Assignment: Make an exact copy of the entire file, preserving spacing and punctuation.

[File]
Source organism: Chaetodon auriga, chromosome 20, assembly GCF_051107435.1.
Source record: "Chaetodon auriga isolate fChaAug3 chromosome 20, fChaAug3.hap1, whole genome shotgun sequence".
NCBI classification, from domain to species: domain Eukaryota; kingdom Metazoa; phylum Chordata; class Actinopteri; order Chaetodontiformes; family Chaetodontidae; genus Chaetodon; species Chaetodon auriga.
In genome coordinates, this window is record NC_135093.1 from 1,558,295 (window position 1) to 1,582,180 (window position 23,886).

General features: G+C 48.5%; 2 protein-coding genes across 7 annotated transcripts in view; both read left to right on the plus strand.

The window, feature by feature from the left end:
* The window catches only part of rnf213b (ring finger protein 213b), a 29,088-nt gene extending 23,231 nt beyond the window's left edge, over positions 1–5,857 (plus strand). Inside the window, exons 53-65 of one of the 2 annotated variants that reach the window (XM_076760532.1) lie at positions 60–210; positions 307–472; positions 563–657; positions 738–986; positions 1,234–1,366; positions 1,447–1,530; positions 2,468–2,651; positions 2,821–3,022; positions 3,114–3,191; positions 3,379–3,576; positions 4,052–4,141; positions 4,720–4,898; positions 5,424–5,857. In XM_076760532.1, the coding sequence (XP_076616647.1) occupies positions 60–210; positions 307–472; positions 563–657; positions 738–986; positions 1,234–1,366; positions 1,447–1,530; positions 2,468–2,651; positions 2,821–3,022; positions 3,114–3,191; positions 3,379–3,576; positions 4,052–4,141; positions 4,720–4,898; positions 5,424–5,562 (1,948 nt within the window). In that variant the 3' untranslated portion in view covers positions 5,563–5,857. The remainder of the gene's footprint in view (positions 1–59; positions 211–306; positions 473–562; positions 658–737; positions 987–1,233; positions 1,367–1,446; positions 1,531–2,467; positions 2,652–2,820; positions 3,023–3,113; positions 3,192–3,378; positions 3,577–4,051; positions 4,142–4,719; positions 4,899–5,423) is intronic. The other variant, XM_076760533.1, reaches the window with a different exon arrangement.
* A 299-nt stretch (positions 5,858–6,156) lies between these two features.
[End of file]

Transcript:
Source organism: Chaetodon auriga, chromosome 20, assembly GCF_051107435.1.
Source record: "Chaetodon auriga isolate fChaAug3 chromosome 20, fChaAug3.hap1, whole genome shotgun sequence".
NCBI classification, from domain to species: domain Eukaryota; kingdom Metazoa; phylum Chordata; class Actinopteri; order Chaetodontiformes; family Chaetodontidae; genus Chaetodon; species Chaetodon auriga.
In genome coordinates, this window is record NC_135093.1 from 1,558,295 (window position 1) to 1,582,180 (window position 23,886).

General features: G+C 48.5%; 2 protein-coding genes across 7 annotated transcripts in view; both read left to right on the plus strand.

The window, feature by feature from the left end:
* The window catches only part of rnf213b (ring finger protein 213b), a 29,088-nt gene extending 23,231 nt beyond the window's left edge, over positions 1–5,857 (plus strand). Inside the window, exons 53-65 of one of the 2 annotated variants that reach the window (XM_076760532.1) lie at positions 60–210; positions 307–472; positions 563–657; positions 738–986; positions 1,234–1,366; positions 1,447–1,530; positions 2,468–2,651; positions 2,821–3,022; positions 3,114–3,191; positions 3,379–3,576; positions 4,052–4,141; positions 4,720–4,898; positions 5,424–5,857. In XM_076760532.1, the coding sequence (XP_076616647.1) occupies positions 60–210; positions 307–472; positions 563–657; positions 738–986; positions 1,234–1,366; positions 1,447–1,530; positions 2,468–2,651; positions 2,821–3,022; positions 3,114–3,191; positions 3,379–3,576; positions 4,052–4,141; positions 4,720–4,898; positions 5,424–5,562 (1,948 nt within the window). In that variant the 3' untranslated portion in view covers positions 5,563–5,857. The remainder of the gene's footprint in view (positions 1–59; positions 211–306; positions 473–562; positions 658–737; positions 987–1,233; positions 1,367–1,446; positions 1,531–2,467; positions 2,652–2,820; positions 3,023–3,113; positions 3,192–3,378; positions 3,577–4,051; positions 4,142–4,719; positions 4,899–5,423) is intronic. The other variant, XM_076760533.1, reaches the window with a different exon arrangement.
* A 299-nt stretch (positions 5,858–6,156) lies between these two features.